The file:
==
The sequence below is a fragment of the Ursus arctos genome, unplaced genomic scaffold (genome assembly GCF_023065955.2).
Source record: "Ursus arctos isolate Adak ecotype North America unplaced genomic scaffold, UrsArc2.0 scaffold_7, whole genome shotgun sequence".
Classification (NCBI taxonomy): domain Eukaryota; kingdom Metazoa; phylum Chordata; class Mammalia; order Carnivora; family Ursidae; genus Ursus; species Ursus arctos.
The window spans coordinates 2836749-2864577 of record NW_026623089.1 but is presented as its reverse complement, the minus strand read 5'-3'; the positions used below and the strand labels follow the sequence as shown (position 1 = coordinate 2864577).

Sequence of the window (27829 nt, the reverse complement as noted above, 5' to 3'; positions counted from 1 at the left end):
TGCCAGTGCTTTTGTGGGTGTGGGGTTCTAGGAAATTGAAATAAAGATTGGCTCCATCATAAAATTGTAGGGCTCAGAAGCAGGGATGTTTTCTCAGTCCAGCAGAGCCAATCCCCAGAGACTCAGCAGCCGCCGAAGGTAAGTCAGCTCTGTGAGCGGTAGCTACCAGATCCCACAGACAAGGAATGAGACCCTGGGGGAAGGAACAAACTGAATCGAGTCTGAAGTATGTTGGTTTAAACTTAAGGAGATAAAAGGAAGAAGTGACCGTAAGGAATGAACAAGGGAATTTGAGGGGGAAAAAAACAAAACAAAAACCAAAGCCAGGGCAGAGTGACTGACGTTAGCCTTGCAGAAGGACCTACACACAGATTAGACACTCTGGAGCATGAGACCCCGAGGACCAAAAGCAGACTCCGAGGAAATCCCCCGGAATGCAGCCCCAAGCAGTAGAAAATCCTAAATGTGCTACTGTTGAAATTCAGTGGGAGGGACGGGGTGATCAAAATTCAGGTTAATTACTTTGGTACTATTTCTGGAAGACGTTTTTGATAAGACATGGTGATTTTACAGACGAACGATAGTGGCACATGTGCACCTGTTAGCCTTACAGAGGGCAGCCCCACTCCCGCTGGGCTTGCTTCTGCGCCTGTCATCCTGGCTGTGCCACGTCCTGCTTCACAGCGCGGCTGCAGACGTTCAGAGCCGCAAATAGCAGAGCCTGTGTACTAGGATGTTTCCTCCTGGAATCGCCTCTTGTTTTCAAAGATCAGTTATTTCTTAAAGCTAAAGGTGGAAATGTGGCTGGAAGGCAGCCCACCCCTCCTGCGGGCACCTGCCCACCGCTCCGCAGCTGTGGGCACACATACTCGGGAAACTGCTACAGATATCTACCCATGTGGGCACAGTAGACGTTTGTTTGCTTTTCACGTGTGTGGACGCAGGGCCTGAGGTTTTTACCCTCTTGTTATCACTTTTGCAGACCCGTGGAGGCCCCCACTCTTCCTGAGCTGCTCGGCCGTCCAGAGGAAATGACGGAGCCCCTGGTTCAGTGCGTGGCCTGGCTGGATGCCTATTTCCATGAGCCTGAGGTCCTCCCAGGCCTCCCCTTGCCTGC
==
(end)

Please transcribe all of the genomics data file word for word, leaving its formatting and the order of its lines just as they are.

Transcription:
The sequence below is a fragment of the Ursus arctos genome, unplaced genomic scaffold (genome assembly GCF_023065955.2).
Source record: "Ursus arctos isolate Adak ecotype North America unplaced genomic scaffold, UrsArc2.0 scaffold_7, whole genome shotgun sequence".
Classification (NCBI taxonomy): domain Eukaryota; kingdom Metazoa; phylum Chordata; class Mammalia; order Carnivora; family Ursidae; genus Ursus; species Ursus arctos.
The window spans coordinates 2836749-2864577 of record NW_026623089.1 but is presented as its reverse complement, the minus strand read 5'-3'; the positions used below and the strand labels follow the sequence as shown (position 1 = coordinate 2864577).

Sequence of the window (27829 nt, the reverse complement as noted above, 5' to 3'; positions counted from 1 at the left end):
TGCCAGTGCTTTTGTGGGTGTGGGGTTCTAGGAAATTGAAATAAAGATTGGCTCCATCATAAAATTGTAGGGCTCAGAAGCAGGGATGTTTTCTCAGTCCAGCAGAGCCAATCCCCAGAGACTCAGCAGCCGCCGAAGGTAAGTCAGCTCTGTGAGCGGTAGCTACCAGATCCCACAGACAAGGAATGAGACCCTGGGGGAAGGAACAAACTGAATCGAGTCTGAAGTATGTTGGTTTAAACTTAAGGAGATAAAAGGAAGAAGTGACCGTAAGGAATGAACAAGGGAATTTGAGGGGGAAAAAAACAAAACAAAAACCAAAGCCAGGGCAGAGTGACTGACGTTAGCCTTGCAGAAGGACCTACACACAGATTAGACACTCTGGAGCATGAGACCCCGAGGACCAAAAGCAGACTCCGAGGAAATCCCCCGGAATGCAGCCCCAAGCAGTAGAAAATCCTAAATGTGCTACTGTTGAAATTCAGTGGGAGGGACGGGGTGATCAAAATTCAGGTTAATTACTTTGGTACTATTTCTGGAAGACGTTTTTGATAAGACATGGTGATTTTACAGACGAACGATAGTGGCACATGTGCACCTGTTAGCCTTACAGAGGGCAGCCCCACTCCCGCTGGGCTTGCTTCTGCGCCTGTCATCCTGGCTGTGCCACGTCCTGCTTCACAGCGCGGCTGCAGACGTTCAGAGCCGCAAATAGCAGAGCCTGTGTACTAGGATGTTTCCTCCTGGAATCGCCTCTTGTTTTCAAAGATCAGTTATTTCTTAAAGCTAAAGGTGGAAATGTGGCTGGAAGGCAGCCCACCCCTCCTGCGGGCACCTGCCCACCGCTCCGCAGCTGTGGGCACACATACTCGGGAAACTGCTACAGATATCTACCCATGTGGGCACAGTAGACGTTTGTTTGCTTTTCACGTGTGTGGACGCAGGGCCTGAGGTTTTTACCCTCTTGTTATCACTTTTGCAGACCCGTGGAGGCCCCCACTCTTCCTGAGCTGCTCGGCCGTCCAGAGGAAATGACGGAGCCCCTGGTTCAGTGCGTGGCCTGGCTGGATGCCTATTTCCATGAGCCTGAGGTCCTCCCAGGCCTCCCCTTGCCTGC